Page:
There are few things as satisfying as creating a beautiful, crisp and individual loaf of bread. So whether you have tried before and been disappointed with the results or are starting from scratch, this is the bread making course for you.
During a packed day you will explore the influences of different flours, yeasts and techniques, understand a bit of the chemistry, physics and biology (don’t worry, it isn’t as bad as it sounds!) and create a variety of different breads yourself.
We start the day making sourdough loaves, including how to make and look after your own starter, then move on to fruit loaves, focaccia, brioche, pittas and naans. As we go along we will look at the effects of the subtle difference between the recipes, how the doughs are handled and shaped, proved and finally baked.
You will make all of your own doughs, with only the starters prepared in advance. The emphasis is on you developing a feel for breadmaking that you can apply at home - not on watching somebody else do it. You will leave with a folder of notes and recipes and a big bag of your own handmade bread.
One day course (10am - 5pm) including lunch
Price - £125 per person
Friday 8th March 2024, 10am to 5pm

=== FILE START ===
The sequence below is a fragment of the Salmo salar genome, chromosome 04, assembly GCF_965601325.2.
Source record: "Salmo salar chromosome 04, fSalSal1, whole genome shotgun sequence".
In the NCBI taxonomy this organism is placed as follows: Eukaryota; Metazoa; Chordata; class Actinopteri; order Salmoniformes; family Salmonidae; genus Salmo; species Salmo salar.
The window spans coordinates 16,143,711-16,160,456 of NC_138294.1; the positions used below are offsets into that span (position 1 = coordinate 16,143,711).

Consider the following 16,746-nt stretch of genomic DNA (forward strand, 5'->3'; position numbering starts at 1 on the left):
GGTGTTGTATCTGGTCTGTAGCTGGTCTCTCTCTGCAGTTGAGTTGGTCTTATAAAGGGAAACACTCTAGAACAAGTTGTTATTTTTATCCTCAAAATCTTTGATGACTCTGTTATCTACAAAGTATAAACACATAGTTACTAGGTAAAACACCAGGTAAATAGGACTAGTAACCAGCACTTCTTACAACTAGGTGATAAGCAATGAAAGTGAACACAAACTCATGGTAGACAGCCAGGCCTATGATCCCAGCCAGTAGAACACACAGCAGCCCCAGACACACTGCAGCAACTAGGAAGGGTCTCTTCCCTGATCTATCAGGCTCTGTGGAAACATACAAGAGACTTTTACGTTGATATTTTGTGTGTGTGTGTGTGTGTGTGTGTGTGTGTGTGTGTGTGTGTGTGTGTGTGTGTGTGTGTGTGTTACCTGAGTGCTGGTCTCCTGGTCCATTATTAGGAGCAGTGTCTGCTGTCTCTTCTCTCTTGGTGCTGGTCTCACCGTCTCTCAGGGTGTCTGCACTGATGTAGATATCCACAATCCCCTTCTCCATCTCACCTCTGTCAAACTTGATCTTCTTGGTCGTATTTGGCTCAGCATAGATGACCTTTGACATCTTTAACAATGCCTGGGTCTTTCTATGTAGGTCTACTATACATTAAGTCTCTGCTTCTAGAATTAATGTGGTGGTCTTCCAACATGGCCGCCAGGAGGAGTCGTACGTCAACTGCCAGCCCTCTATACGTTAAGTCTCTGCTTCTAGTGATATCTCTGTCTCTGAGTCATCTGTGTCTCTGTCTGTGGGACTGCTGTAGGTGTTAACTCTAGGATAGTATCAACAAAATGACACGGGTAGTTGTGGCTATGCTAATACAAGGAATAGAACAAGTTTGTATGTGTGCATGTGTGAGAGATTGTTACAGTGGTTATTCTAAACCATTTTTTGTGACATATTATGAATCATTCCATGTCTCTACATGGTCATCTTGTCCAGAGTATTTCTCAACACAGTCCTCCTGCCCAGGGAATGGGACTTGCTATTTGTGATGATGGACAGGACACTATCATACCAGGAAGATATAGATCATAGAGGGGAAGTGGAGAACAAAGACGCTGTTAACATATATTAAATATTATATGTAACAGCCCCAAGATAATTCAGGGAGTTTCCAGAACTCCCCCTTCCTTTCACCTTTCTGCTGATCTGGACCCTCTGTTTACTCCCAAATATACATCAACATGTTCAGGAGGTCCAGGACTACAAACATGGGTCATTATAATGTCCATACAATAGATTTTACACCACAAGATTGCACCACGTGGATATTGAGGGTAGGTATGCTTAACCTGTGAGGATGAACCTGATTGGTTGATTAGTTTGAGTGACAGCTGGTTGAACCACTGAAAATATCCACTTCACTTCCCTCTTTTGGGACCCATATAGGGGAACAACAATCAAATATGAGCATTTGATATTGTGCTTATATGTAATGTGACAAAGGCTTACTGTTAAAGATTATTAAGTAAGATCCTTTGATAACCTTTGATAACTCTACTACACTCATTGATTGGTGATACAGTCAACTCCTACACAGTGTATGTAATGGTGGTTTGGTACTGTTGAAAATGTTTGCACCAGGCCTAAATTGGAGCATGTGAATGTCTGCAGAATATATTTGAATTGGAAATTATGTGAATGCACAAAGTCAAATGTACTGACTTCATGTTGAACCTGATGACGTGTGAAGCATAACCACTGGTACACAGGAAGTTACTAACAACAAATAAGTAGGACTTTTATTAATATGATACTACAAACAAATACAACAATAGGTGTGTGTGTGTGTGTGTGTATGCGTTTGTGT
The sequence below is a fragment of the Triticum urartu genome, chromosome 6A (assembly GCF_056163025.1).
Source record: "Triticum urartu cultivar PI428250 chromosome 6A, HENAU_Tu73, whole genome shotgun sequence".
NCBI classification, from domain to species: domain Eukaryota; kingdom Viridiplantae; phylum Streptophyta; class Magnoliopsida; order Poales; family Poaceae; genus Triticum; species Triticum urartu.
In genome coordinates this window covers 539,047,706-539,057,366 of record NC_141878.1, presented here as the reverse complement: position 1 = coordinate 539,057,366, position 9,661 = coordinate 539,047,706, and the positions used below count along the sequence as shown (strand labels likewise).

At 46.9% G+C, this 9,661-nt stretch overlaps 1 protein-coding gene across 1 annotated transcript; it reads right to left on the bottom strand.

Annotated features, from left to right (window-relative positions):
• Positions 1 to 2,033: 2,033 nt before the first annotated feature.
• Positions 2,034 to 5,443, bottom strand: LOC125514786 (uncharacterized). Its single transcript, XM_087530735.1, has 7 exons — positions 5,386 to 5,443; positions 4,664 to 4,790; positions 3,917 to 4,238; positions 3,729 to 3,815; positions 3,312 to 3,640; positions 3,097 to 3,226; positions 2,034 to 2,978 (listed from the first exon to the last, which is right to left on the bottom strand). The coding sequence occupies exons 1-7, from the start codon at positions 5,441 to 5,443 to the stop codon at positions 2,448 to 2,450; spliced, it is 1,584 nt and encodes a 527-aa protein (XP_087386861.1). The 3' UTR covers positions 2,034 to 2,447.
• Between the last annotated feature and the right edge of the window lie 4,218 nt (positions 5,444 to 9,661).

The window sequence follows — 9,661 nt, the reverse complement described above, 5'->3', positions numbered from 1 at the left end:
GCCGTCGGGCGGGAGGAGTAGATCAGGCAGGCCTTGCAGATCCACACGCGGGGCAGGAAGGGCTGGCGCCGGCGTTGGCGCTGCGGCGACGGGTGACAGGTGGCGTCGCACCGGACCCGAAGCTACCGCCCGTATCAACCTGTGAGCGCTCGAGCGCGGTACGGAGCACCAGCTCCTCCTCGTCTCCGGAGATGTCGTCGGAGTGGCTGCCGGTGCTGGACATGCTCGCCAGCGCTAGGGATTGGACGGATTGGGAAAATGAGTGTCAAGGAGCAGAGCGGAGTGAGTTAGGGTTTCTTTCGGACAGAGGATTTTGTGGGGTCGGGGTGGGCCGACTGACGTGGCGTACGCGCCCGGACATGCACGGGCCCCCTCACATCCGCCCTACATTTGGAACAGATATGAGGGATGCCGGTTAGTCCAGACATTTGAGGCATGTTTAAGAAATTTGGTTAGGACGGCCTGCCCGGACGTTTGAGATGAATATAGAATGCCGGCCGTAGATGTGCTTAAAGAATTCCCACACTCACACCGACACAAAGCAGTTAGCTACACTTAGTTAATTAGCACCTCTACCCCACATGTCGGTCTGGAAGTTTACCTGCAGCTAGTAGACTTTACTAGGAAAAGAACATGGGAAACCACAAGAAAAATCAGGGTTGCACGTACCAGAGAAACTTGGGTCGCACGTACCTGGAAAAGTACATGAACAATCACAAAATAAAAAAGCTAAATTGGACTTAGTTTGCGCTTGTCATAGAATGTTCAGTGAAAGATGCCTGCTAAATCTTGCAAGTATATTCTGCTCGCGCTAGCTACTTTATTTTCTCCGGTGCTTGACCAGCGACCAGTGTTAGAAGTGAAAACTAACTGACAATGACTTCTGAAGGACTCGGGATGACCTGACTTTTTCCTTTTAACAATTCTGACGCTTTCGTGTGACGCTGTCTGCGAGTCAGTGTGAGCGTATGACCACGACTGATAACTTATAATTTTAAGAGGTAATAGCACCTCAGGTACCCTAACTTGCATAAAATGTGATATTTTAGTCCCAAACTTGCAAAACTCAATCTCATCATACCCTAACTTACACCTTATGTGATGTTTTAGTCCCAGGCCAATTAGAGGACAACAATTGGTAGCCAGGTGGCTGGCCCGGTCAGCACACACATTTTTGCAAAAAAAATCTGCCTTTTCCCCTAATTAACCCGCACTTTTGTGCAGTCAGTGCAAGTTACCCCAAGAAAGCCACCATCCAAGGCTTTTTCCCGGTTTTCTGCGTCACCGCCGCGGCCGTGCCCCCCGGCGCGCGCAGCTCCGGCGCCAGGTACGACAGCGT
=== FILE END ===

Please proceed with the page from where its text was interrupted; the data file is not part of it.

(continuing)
Thursday 13th June 2024, 10am to 5pm
Bread making is one of those skills that is quite difficult to learn from a book. Gaining an understanding of the techniques, dough textures and the effects of the different ingredients is much easier to do hands-on.
We start the day looking at the history and fundamentals of breadmaking. This includes a look at how different types and qualities of flour absorb water and the nature of doughs they form. We move on to making a sourdough loaf, using my starter that has been live for over 15years now. We look at how to make a starter, look after it and use it, the critical factors in making a successful sourdough and different approaches you can adopt to make your bread making fit into your day.
We then follow a similar pattern as we make a series of other types of bread. Each loaf illustrates a different ingredient and how it influences the end result, such as yeast, sugar, eggs and oil. The loaves are cooked slightly differently as well, so that you can build an understanding of how the baking process itself will also change the nature of your bread.
We have a few breaks during the day, with fresh coffee, tea, and a few snacks. Plus you also have a lunch based around the pitta breads you will have made moments before.
By the end of the day, you will have made six very varied breads. You take these home with you, along with a set of notes giving you recipes for everything you have made, plus extra information on bread more generally.
I am also always pleased to provide an "after care service", should you have questions about your bread in the future.